Experienced but still hopeful FBI agent Kate Macer (Emily Blunt) is enlisted by a government task force including an elusive consultant, Matt Graver (Josh Brolin), and an even more mysterious figure Alejandro (Benicio Del Toro), in a effort to wage a war against drugs at the U.S./Mexican border. But will her objectives be made before her hope is crushed? Directed by Denis Villeneuve (Prisoners, Enemy) with cinematographer Roger Deakins and score by Jóhann Jóhannsson, this thought provoking boa constrictor work of art tightens its noose in such a perfectly calculated manner that oscar nominations are ripe within. Poignant and almost satirical at times this dark look to governmental control of very real hydras in our world hits hard and will not be forgotten easily. Pure Gold! Sicario is rated R.
After a tragic exodus from Mars, Astronaut and botanist Mark Watney (Matt Damon) is presumed dead and left on the planet’s surface. Having survived, Watney awakens to find himself stranded on the red planet with minimal supplies. Intellect, ingenuity, and the will to survive drive him forward, but will that be enough to save him before NASA can conjure up a rescue mission? Based on the thoroughly researched book by Andy Weir, screenplay writer Drew Goddard has sufficiently boiled the 387 page book into 141 minutes casting aside much of the scientific reasoning and cause/effect rationale that fans of the book have come to appreciate. However, what remains is still a stand up and cheer good time, with solid laughs, strong pathos, and what feels like genuine interaction, bureaucracy, and problem solving at the NASA level. No stranger to space, Director Ridley Scott hits easy gold with this less controversial but more inspiring crowd pleaser ushering the rest of his ensemble including Jessica Chasten, Kristen Wiig, Jeff Daniels, Michael Pena, Chiwetel Ejiofor, and Sean Bean to a moderately predictable outcome. Space as we know it, with a strong case of “What if,” worthy of your time and dollar, The Martian is rated PG-13.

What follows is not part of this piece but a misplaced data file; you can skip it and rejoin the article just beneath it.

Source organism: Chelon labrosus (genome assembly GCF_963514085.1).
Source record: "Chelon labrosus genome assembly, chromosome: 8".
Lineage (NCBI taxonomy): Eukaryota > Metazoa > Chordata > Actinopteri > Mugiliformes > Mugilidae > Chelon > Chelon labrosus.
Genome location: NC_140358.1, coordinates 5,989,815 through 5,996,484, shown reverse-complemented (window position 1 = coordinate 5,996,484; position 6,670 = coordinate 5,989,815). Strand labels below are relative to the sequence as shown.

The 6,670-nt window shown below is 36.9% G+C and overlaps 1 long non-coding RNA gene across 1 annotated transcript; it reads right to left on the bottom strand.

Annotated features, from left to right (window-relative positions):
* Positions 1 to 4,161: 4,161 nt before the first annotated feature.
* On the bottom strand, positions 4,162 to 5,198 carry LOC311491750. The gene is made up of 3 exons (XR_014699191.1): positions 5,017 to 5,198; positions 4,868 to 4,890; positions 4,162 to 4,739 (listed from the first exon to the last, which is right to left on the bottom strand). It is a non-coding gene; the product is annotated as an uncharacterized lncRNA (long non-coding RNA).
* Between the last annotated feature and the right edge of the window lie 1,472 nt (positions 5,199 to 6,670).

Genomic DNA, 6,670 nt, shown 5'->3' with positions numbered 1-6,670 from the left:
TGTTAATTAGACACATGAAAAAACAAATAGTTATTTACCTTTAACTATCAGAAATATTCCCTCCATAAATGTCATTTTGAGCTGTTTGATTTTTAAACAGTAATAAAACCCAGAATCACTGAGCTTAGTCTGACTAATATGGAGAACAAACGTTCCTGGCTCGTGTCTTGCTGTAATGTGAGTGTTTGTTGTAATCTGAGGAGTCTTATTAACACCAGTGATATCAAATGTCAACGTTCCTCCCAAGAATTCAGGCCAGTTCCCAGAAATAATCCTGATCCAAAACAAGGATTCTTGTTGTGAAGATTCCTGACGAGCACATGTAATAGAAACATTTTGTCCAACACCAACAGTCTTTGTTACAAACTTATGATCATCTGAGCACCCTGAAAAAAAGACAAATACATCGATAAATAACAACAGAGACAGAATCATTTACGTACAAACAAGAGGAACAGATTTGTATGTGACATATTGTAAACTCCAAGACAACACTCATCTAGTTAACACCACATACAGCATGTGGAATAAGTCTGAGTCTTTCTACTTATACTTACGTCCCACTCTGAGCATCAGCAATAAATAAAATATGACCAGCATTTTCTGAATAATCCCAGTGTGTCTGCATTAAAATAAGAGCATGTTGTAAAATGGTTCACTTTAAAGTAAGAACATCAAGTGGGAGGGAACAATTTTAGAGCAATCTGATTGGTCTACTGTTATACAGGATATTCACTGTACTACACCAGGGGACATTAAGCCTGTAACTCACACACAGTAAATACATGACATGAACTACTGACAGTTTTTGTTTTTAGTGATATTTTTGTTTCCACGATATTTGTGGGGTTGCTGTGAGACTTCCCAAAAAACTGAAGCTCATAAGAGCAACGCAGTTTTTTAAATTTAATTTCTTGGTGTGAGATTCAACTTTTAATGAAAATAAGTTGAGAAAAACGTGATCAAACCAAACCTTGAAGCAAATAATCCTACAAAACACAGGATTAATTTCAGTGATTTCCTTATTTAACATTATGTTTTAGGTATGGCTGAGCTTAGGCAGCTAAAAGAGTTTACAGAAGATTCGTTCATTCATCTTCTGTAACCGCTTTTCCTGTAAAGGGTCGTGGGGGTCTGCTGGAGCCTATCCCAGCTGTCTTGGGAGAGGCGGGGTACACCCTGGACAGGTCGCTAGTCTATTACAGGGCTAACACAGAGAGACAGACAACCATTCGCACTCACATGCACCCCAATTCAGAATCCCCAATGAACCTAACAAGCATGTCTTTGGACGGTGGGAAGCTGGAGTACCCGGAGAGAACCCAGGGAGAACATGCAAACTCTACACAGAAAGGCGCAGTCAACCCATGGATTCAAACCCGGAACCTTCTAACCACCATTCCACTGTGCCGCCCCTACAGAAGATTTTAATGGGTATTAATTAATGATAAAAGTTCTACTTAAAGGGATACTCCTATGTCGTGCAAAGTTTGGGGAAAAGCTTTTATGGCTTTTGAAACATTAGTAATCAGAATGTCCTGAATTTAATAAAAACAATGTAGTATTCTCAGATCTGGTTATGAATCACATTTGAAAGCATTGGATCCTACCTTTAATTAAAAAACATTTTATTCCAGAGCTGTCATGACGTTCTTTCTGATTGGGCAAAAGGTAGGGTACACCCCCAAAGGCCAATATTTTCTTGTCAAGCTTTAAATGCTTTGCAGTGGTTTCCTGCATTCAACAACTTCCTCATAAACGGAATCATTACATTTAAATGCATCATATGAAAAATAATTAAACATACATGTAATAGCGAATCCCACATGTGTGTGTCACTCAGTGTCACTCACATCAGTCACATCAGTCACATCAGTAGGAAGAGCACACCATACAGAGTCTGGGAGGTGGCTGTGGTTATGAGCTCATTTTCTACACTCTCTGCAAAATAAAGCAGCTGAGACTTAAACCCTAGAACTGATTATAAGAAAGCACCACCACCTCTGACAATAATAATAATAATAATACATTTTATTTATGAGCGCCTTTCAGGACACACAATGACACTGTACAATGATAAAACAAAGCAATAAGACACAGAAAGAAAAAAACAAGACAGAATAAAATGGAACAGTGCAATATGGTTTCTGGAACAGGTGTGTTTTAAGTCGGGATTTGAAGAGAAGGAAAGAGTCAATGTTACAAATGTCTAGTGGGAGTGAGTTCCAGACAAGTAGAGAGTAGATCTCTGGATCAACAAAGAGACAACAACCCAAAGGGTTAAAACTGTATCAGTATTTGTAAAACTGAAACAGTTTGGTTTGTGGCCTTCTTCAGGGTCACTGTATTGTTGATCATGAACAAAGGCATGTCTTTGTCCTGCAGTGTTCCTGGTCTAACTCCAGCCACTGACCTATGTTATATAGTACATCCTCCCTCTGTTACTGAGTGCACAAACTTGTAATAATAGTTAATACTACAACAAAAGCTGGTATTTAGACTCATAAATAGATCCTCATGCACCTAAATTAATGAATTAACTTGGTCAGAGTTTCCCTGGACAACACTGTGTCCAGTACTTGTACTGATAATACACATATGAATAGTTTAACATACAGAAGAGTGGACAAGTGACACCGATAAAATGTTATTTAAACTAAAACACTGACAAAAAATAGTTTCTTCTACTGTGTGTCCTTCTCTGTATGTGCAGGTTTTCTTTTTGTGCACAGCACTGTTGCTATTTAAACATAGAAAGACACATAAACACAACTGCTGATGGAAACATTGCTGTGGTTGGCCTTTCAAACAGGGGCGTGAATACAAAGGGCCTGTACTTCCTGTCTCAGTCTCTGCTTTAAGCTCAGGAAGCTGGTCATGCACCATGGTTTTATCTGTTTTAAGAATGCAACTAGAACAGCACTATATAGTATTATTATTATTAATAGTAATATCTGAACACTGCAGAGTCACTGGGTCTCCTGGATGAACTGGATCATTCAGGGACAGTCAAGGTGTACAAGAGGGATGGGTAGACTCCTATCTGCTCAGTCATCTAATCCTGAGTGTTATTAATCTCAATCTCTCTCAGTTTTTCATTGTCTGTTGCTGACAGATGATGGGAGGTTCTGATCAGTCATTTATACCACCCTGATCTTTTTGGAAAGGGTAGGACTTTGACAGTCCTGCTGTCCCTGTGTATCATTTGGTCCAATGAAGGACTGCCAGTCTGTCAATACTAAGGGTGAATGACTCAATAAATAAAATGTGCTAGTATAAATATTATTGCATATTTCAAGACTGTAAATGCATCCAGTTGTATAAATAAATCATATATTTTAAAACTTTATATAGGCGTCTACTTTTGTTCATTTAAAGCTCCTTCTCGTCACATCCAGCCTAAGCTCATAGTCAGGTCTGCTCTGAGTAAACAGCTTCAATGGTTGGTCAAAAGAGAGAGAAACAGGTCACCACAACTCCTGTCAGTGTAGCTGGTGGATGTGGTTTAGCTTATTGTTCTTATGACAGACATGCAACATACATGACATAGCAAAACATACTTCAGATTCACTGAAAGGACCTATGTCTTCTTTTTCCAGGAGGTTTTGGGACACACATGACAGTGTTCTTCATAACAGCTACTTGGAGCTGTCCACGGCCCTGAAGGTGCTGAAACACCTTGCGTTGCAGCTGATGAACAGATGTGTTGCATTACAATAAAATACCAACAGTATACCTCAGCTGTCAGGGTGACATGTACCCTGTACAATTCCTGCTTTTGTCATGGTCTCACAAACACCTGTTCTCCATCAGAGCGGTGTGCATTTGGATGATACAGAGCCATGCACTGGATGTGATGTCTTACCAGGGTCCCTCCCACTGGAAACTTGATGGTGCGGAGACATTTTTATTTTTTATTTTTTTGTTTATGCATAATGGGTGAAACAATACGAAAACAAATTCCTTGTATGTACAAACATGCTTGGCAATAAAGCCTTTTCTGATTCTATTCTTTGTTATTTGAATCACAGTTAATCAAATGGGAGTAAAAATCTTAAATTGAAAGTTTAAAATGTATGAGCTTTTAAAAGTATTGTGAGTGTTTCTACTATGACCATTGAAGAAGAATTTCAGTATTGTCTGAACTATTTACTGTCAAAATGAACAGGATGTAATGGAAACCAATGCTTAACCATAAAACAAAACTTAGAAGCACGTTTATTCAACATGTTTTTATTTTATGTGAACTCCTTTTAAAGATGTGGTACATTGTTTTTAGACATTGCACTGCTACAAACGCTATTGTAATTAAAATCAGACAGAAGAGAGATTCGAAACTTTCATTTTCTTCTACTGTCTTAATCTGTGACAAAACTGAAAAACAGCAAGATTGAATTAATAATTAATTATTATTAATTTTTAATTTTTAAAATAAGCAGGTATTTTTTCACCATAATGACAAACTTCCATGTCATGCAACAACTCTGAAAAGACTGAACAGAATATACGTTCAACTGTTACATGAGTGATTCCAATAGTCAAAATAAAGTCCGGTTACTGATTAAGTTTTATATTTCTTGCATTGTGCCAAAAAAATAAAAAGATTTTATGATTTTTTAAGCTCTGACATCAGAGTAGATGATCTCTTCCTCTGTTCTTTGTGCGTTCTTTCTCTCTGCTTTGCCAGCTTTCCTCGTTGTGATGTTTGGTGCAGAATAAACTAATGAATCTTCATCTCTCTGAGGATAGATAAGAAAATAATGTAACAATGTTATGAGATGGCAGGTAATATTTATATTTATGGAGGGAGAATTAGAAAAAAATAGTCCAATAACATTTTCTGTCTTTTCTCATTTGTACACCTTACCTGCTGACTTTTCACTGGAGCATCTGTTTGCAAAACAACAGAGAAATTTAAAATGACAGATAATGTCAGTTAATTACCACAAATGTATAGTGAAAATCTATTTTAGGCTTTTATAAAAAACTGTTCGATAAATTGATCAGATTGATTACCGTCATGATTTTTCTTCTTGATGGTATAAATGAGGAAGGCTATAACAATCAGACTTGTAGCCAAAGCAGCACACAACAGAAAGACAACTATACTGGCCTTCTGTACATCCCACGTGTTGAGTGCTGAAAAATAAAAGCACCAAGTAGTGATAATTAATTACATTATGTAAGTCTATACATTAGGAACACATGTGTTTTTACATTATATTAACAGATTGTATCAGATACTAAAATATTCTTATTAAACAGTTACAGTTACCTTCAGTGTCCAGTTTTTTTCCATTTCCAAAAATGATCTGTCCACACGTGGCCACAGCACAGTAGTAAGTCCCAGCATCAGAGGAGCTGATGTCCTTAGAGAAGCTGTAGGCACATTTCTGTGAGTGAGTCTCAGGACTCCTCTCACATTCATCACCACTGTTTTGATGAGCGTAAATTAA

Detailing the true events surrounding the work of French high-wire artist Philippe Petit (Joseph Gordon-Levitt) in 1974 and his crossing of the gap between New York’s twin towers. The Walk is a tale of one man’s dream, the impossible odds stacked against him, the will continue, and the insanity to make magic happen. Directed by Robert Zemeckis (Back to the Future, Forrest Gump) this culmination of near perfect visual effects, entertaining story, and on point acting is a reminder that family friendly films don’t have to be droll and in fact can be amazing, inspiring, and riveting. Peppered with simple but smile inducing appearances by Sir Ben Kingsley and spiced with love interest Charlotte Le Bon, this thriller comes together full round, especially with the vertigo inducing and thrill seeking 3D cinematography of Dariusz Wolski, and the well balanced score by Alan Silvestri. Perhaps sometimes a bit overbearing with bittersweet sentimentality yet a great re-inactment piece when paired with 2008’s documentary Man on Wire. Fun for the whole family and a must see in 3D, The Walk is rated PG.